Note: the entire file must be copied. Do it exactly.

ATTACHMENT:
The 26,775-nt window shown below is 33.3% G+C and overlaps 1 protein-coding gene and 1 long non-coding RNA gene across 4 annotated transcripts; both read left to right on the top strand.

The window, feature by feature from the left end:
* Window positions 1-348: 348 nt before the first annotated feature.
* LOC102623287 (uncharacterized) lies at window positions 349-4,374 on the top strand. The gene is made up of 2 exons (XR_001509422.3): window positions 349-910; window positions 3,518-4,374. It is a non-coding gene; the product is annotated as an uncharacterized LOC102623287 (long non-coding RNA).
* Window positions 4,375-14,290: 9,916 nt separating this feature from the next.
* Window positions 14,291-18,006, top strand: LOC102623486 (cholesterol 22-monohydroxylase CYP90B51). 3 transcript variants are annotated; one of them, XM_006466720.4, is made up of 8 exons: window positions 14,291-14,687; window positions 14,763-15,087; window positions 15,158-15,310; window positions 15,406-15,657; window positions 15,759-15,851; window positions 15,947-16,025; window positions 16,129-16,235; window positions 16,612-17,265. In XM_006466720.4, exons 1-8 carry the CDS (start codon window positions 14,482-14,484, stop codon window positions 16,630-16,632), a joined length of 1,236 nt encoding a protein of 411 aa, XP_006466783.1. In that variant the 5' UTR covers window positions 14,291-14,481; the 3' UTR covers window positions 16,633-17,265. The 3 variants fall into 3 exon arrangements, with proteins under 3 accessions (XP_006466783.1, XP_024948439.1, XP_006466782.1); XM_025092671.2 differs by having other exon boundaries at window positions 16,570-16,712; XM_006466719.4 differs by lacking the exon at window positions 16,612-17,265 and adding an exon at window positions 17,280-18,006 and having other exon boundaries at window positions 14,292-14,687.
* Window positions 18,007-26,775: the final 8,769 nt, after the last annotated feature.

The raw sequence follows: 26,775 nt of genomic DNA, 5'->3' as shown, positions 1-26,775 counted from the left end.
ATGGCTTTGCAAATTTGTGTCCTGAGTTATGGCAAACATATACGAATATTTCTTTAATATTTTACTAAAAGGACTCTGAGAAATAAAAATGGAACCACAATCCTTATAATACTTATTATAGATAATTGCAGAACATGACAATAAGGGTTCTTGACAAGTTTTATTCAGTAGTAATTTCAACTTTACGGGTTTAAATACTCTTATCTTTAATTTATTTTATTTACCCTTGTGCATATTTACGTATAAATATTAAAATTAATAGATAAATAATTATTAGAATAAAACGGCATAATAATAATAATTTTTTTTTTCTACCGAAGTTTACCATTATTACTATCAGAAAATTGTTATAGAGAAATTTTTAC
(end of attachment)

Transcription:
The 26,775-nt window shown below is 33.3% G+C and overlaps 1 protein-coding gene and 1 long non-coding RNA gene across 4 annotated transcripts; both read left to right on the top strand.

The window, feature by feature from the left end:
* Window positions 1-348: 348 nt before the first annotated feature.
* LOC102623287 (uncharacterized) lies at window positions 349-4,374 on the top strand. The gene is made up of 2 exons (XR_001509422.3): window positions 349-910; window positions 3,518-4,374. It is a non-coding gene; the product is annotated as an uncharacterized LOC102623287 (long non-coding RNA).
* Window positions 4,375-14,290: 9,916 nt separating this feature from the next.
* Window positions 14,291-18,006, top strand: LOC102623486 (cholesterol 22-monohydroxylase CYP90B51). 3 transcript variants are annotated; one of them, XM_006466720.4, is made up of 8 exons: window positions 14,291-14,687; window positions 14,763-15,087; window positions 15,158-15,310; window positions 15,406-15,657; window positions 15,759-15,851; window positions 15,947-16,025; window positions 16,129-16,235; window positions 16,612-17,265. In XM_006466720.4, exons 1-8 carry the CDS (start codon window positions 14,482-14,484, stop codon window positions 16,630-16,632), a joined length of 1,236 nt encoding a protein of 411 aa, XP_006466783.1. In that variant the 5' UTR covers window positions 14,291-14,481; the 3' UTR covers window positions 16,633-17,265. The 3 variants fall into 3 exon arrangements, with proteins under 3 accessions (XP_006466783.1, XP_024948439.1, XP_006466782.1); XM_025092671.2 differs by having other exon boundaries at window positions 16,570-16,712; XM_006466719.4 differs by lacking the exon at window positions 16,612-17,265 and adding an exon at window positions 17,280-18,006 and having other exon boundaries at window positions 14,292-14,687.
* Window positions 18,007-26,775: the final 8,769 nt, after the last annotated feature.

The raw sequence follows: 26,775 nt of genomic DNA, 5'->3' as shown, positions 1-26,775 counted from the left end.
ATGGCTTTGCAAATTTGTGTCCTGAGTTATGGCAAACATATACGAATATTTCTTTAATATTTTACTAAAAGGACTCTGAGAAATAAAAATGGAACCACAATCCTTATAATACTTATTATAGATAATTGCAGAACATGACAATAAGGGTTCTTGACAAGTTTTATTCAGTAGTAATTTCAACTTTACGGGTTTAAATACTCTTATCTTTAATTTATTTTATTTACCCTTGTGCATATTTACGTATAAATATTAAAATTAATAGATAAATAATTATTAGAATAAAACGGCATAATAATAATAATTTTTTTTTTCTACCGAAGTTTACCATTATTACTATCAGAAAATTGTTATAGAGAAATTTTTAC